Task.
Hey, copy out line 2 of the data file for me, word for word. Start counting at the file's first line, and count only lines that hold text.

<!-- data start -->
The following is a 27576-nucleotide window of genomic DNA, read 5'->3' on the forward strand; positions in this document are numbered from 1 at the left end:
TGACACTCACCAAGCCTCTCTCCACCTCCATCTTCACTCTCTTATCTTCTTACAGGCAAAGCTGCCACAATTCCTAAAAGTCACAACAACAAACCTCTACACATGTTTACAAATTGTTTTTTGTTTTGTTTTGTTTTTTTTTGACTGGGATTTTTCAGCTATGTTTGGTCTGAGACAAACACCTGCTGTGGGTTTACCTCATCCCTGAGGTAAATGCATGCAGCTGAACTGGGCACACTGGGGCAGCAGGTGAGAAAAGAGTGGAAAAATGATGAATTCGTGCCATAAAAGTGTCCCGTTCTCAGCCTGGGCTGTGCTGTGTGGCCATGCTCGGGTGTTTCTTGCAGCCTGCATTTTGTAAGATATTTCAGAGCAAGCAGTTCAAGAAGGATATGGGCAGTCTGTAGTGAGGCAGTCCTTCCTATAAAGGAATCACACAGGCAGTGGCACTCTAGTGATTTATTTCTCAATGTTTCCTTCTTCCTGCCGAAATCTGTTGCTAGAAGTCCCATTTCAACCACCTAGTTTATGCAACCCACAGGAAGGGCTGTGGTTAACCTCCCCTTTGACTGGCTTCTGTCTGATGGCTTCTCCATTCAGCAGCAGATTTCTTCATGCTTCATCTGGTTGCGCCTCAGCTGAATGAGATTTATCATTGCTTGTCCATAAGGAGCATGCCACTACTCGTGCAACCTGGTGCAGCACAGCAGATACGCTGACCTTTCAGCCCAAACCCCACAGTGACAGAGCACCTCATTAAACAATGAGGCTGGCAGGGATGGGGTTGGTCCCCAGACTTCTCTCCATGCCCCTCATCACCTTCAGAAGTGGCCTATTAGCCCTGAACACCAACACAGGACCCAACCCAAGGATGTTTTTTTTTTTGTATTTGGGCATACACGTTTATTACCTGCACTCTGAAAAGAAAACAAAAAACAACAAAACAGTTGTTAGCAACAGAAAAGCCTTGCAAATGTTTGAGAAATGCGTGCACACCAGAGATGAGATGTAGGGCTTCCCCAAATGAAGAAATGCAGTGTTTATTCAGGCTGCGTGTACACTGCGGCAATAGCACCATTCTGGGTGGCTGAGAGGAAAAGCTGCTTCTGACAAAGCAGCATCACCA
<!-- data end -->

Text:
TGACACTCACCAAGCCTCTCTCCACCTCCATCTTCACTCTCTTATCTTCTTACAGGCAAAGCTGCCACAATTCCTAAAAGTCACAACAACAAACCTCTACACATGTTTACAAATTGTTTTTTGTTTTGTTTTGTTTTTTTTTGACTGGGATTTTTCAGCTATGTTTGGTCTGAGACAAACACCTGCTGTGGGTTTACCTCATCCCTGAGGTAAATGCATGCAGCTGAACTGGGCACACTGGGGCAGCAGGTGAGAAAAGAGTGGAAAAATGATGAATTCGTGCCATAAAAGTGTCCCGTTCTCAGCCTGGGCTGTGCTGTGTGGCCATGCTCGGGTGTTTCTTGCAGCCTGCATTTTGTAAGATATTTCAGAGCAAGCAGTTCAAGAAGGATATGGGCAGTCTGTAGTGAGGCAGTCCTTCCTATAAAGGAATCACACAGGCAGTGGCACTCTAGTGATTTATTTCTCAATGTTTCCTTCTTCCTGCCGAAATCTGTTGCTAGAAGTCCCATTTCAACCACCTAGTTTATGCAACCCACAGGAAGGGCTGTGGTTAACCTCCCCTTTGACTGGCTTCTGTCTGATGGCTTCTCCATTCAGCAGCAGATTTCTTCATGCTTCATCTGGTTGCGCCTCAGCTGAATGAGATTTATCATTGCTTGTCCATAAGGAGCATGCCACTACTCGTGCAACCTGGTGCAGCACAGCAGATACGCTGACCTTTCAGCCCAAACCCCACAGTGACAGAGCACCTCATTAAACAATGAGGCTGGCAGGGATGGGGTTGGTCCCCAGACTTCTCTCCATGCCCCTCATCACCTTCAGAAGTGGCCTATTAGCCCTGAACACCAACACAGGACCCAACCCAAGGATGTTTTTTTTTTTGTATTTGGGCATACACGTTTATTACCTGCACTCTGAAAAGAAAACAAAAAACAACAAAACAGTTGTTAGCAACAGAAAAGCCTTGCAAATGTTTGAGAAATGCGTGCACACCAGAGATGAGATGTAGGGCTTCCCCAAATGAAGAAATGCAGTGTTTATTCAGGCTGCGTGTACACTGCGGCAATAGCACCATTCTGGGTGGCTGAGAGGAAAAGCTGCTTCTGACAAAGCAGCATCACCA